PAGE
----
I love the trend of Little Free Libraries, the anonymous bookstands that pop up in neighborhoods. You never know what you will find there. I always check them out and usually come home with something unexpected.
My latest find was John Knowles’ A Separate Peace (Bantam Books, 1959). When I started the book, I wasn’t sure I would be able to relate to the characters. It’s about an East Coast academy for boys from wealthy families. It turned out, however, to be a layered depiction of the consequences of carrying a chip on your shoulder. People with something to prove end up getting entangled with the very thing they are trying to push away. The story subtly takes this theme through the characters’ internal struggles and expands it into relationships of all kinds––personal, social, community, national and even international. (It’s set at the beginning of WWII). A ‘separate peace’ is the calm of a life without those struggles.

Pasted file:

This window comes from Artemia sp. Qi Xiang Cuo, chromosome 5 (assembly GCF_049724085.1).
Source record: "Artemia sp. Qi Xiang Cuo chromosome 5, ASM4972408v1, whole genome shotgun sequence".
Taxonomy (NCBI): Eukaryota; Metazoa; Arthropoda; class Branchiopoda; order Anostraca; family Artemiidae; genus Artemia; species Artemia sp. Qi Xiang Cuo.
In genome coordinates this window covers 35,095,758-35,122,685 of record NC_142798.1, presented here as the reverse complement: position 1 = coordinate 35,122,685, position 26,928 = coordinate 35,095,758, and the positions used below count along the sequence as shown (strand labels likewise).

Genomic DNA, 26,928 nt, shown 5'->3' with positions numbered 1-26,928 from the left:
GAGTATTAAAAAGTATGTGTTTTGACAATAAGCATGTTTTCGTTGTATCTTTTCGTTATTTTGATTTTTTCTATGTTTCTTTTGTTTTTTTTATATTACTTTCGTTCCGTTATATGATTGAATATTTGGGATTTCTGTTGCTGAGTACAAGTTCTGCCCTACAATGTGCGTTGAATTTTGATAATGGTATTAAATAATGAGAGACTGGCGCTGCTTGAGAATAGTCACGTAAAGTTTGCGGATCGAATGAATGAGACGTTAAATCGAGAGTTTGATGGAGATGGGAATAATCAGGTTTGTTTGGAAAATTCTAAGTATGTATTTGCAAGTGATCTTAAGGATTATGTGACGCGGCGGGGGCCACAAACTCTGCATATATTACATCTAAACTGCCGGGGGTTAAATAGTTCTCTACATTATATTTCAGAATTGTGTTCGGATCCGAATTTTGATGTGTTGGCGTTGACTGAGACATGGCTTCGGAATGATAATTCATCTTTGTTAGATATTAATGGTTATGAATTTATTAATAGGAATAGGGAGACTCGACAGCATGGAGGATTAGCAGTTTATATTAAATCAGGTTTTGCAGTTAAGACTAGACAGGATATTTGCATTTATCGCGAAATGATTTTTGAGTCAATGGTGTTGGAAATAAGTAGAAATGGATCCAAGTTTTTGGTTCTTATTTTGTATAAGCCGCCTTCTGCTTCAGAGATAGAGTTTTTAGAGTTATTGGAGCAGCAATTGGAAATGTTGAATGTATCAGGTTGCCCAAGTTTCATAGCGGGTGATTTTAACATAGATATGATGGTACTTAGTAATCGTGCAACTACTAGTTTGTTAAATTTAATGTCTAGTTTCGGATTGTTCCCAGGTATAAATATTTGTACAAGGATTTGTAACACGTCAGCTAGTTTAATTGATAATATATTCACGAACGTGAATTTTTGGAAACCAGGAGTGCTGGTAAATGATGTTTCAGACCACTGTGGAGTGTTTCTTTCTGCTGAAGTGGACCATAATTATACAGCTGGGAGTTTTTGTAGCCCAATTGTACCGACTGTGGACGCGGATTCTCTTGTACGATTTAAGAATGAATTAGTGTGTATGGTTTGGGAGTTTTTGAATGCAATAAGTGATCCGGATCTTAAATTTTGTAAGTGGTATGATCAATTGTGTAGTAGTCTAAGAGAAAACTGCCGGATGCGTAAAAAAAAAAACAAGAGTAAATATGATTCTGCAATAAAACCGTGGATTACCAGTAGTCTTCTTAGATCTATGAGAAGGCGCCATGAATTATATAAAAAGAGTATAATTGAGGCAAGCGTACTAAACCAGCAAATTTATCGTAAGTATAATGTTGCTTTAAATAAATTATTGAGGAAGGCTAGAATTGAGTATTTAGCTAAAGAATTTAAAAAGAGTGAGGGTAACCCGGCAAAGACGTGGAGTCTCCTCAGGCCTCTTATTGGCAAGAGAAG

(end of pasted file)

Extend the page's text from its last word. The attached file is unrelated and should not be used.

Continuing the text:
We all have these kinds of challenges. They’re generated by the me-first part of our personality that craves attention and acceptance. We’ve all been harmed over our lifetime. Like trees in the forest we suffer drought, disease, storms. It can’t be helped. Life is happening. What can be helped is how those things affect us. Over time, we do our best with what we’ve got. We continue on, maybe even with a little more character and compassion than another tree that wasn’t damaged in the storm.
I can help myself in the creation of peace––for myself and others––by seeing those assaults as something that is an expression of the larger culture, not so personally directed at me. For example: as a female I have suffered a lot of sexist oppression in my life, including sexual assaults. I’m doing my best to heal those traumas, and I purposefully work to help other women not have those experiences, but I also see that most of it occurred because people don’t know how to behave any differently. I don’t have to forgive the behavior, but it really helps to be able to forgive the person, the society, the generation I was born into. It helps me not be a victim. If I can’t do that, I will just be creating battle scenes all around me. I will expend my life force fighting against things, instead of for things, instead of healing.
I didn’t see this earlier in my life. I do now. I’m ready for peace.